I’d appreciate recommendations of sane first textbooks in any of the main topics, including history.
Vladimir is a moderator at LessWrong, where Luke Muehlhauser has promoted textbooks as the best way to learn about any given subject. In fact, there’s a thread there dedicated to the best textbooks on every subject. So Vladimir’s question isn’t surprising.
Unfortunately, it’s hard for me to think of good philosophy textbooks, largely because philosophy isn’t mainly taught through textbooks. There are exceptions. Richard Feldman’s Epistemology textbook is widely-used, though so short it barely qualifies as a “textbook” by the standards of most fields. I summarized the first four chapters on LessWrong.
Often, the role of “textbook” in philosophy classes ends up getting played by anthologies. These range from very general, like Reason and Responsibility (which we used in the first philosophy class I ever took), to dealing with very specific topics, like Feldman and Warfield’s Disagreement anthology. If you want to know what’s up in a specific sub-field of philosophy, poking around for what anthology people recommend may be your best bet.
But since Vladimir asked about history specifically, I’m going to go out on a limb here and recommend people read Bertrand Russell’s The History of Western Philosophy. This is going out on a limb, because nowadays the book is widely criticized for being inaccurate. But I’m going to argue you should read Russell anyways.
Luke recommends a textbook called The Great Conversation as a more alternative to Russell’s history. I own a copy of the book, bought hoping to be able to second his recommendation, and perhaps use as the basis for an informal online course or something. Yet it’s sitting on my shelf, mostly unread, because I found it dreadfully boring.
I’m sorry, but that matters. And Russell, by contrast, is a wonderfully entertaining writer. As I’ve mentioned before, he was a great prose stylist—one of my two favorite English prose stylists, in fact, along with David Hume. Furthermore, Russell’s opinionated approach to the history of philosophy doesn’t just make the book easier to get through—it will actually give you a more accurate picture of how real philosophers actually think about the history of philosophy.
In the history of modern philosophy course I took in my sophomore year of college, the professor emphasized that the course was not “history of philosophy” but “history of philosophy.” When he said it, he almost shouted the words I put in bold. Point being, the course wouldn’t be about teaching us historical facts, but doing philosophy. Evaluating arguments, much as we would in any other philosophy course, only with the arguments coming from much older sources.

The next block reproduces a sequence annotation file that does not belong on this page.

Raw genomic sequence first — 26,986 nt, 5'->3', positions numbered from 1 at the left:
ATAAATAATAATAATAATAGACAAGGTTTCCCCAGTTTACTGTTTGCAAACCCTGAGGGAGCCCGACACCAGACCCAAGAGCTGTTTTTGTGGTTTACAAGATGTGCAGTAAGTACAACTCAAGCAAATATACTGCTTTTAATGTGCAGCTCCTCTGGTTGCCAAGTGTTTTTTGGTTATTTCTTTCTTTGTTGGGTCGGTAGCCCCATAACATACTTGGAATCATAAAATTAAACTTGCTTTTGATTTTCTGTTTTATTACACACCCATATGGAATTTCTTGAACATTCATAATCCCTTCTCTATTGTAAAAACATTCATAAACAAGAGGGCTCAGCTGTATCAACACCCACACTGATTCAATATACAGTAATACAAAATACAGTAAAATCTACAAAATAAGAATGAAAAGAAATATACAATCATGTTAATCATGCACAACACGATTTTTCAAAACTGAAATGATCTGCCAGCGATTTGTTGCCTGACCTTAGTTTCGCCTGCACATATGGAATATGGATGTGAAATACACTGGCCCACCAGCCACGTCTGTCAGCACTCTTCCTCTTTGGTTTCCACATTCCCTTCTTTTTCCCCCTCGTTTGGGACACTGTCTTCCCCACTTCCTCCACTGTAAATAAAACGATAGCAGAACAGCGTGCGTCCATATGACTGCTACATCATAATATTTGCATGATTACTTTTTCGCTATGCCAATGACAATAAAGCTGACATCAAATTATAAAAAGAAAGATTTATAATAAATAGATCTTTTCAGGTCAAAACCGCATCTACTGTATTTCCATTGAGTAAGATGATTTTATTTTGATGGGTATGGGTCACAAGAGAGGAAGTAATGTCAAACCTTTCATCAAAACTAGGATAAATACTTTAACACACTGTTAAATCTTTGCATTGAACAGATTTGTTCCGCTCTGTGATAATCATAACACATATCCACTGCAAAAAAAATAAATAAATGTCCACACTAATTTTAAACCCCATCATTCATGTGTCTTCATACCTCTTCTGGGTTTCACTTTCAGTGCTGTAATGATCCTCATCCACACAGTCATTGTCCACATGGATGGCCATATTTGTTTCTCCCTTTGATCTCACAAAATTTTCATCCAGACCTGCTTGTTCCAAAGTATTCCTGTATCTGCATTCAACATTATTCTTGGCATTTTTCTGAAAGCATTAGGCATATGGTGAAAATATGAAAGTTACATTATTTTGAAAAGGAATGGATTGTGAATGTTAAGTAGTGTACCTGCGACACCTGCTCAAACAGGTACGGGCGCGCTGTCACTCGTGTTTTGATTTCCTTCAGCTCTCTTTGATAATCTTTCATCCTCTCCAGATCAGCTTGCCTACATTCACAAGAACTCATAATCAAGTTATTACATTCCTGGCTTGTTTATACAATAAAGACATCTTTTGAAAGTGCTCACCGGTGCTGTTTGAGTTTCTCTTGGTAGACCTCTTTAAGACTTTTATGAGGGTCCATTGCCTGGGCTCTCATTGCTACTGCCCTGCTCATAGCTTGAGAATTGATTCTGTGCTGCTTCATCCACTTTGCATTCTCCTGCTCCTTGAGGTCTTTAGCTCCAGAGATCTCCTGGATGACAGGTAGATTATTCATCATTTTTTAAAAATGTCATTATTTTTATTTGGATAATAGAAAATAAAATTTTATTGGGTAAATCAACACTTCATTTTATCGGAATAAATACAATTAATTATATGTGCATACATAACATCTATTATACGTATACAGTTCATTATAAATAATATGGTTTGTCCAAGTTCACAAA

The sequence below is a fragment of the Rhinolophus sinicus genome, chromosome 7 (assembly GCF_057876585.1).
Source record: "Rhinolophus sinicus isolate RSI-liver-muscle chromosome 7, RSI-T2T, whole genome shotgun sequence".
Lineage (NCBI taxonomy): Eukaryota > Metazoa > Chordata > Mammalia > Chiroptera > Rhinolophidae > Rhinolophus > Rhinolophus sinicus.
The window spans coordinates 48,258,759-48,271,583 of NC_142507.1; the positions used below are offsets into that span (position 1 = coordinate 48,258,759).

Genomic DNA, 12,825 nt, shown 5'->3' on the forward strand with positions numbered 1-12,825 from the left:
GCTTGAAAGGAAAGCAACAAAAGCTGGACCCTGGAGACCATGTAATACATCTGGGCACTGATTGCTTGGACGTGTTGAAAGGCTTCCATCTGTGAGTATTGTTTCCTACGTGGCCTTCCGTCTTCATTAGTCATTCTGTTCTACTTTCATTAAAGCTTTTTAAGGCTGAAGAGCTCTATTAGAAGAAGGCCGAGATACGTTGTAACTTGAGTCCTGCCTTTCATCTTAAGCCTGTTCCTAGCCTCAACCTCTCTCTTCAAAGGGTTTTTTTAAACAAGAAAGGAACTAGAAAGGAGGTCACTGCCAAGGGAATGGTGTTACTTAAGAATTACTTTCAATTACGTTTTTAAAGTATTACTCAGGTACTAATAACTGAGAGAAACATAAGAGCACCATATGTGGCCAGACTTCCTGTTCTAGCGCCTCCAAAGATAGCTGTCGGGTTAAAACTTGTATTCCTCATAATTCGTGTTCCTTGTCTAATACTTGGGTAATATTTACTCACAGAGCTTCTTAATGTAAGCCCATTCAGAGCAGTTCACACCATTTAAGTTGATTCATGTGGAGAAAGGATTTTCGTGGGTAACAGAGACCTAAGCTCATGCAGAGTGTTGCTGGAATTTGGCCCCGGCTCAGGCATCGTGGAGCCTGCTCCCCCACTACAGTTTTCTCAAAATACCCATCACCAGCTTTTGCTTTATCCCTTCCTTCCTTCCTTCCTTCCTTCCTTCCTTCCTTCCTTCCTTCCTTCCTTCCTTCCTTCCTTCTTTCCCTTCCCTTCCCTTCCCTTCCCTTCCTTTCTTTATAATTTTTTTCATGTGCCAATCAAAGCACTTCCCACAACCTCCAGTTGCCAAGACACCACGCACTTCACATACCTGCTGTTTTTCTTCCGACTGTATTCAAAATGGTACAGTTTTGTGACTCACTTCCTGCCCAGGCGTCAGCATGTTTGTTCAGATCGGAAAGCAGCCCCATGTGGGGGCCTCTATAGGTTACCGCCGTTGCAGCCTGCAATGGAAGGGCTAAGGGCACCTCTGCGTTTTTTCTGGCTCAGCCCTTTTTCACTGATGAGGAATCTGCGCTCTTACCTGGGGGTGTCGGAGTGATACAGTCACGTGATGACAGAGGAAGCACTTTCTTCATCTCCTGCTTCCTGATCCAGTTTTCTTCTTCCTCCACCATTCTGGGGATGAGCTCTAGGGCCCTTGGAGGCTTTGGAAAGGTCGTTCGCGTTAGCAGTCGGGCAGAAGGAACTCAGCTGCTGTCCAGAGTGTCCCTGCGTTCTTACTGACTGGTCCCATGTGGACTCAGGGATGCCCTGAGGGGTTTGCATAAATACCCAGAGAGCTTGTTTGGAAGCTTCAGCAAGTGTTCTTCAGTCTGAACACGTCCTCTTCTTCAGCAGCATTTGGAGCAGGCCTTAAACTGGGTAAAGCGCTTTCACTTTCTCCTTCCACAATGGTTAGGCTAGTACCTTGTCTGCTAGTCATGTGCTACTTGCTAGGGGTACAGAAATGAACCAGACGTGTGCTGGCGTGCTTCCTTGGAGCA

This—as you’ll know if you’ve been reading me for awhile—is exactly how philosophers do contemporary philosophy. Except that history of philosophy comes with a lot more arguments over what the various authors involved meant in the first place. (People often carry out those hermeneutic arguments in an axe-grinding way, as if their favored interpretation of famous historical philosopher X will give them ammunition in some contemporary debate.)
This means that yes, you should be somewhat wary of the accuracy of Russell’s history… but honestly, if what you’re reading isn’t of dubious accuracy qua history, it won’t be an accurate reflection of how actual philosophers do history of philosophy. In many cases, I don’t even think there’s a right answer as to what a philosopher really thought. Famous philosophers are just as capable as anyone else of being unclear (cf. Eric Schwitzgebel’s “Against the One True Kant”).
You might be wondering what the point of reading about history of philosophy is, then, or if you’d be better off reading Jonathan Israel. Regarding Israel, I think his tendency to gloss over the details of his subjects’ views has its own problems. More importantly, though, understanding the history of philosophy as perceived by contemporary philosophers will help you understand contemporary philosophy better.
In many cases, Russell’s opinions, though arguable, are still widely held today. For example, Russell’s attitude towards Locke’s empiricism is, roughly, that Locke’s heart was in the right place, but at the end of the day he was hopelessly inconsistent. This appears to have been a popular opinion in Russell’s time—Gilbert Ryle once said that, “nearly every youthful student of philosophy both can and does in about his second essay refute Locke’s entire Theory of Knowledge.”
Many philosophers today have a similar dismissiveness towards Locke (often minus the belief that Locke’s heart was in the right place). In grad school, I took a course that was advertised as being on Locke and Leibniz, but it ended up mainly being about Leibniz, and towards the end the professor admitted she thought Locke was a bad philosopher. I’m not saying this attitude towards Locke is justified (I find Russell’s criticisms of Locke unconvincing), but it’s the kind of thing that’s worth being aware of, if you want to understand contemporary philosophy.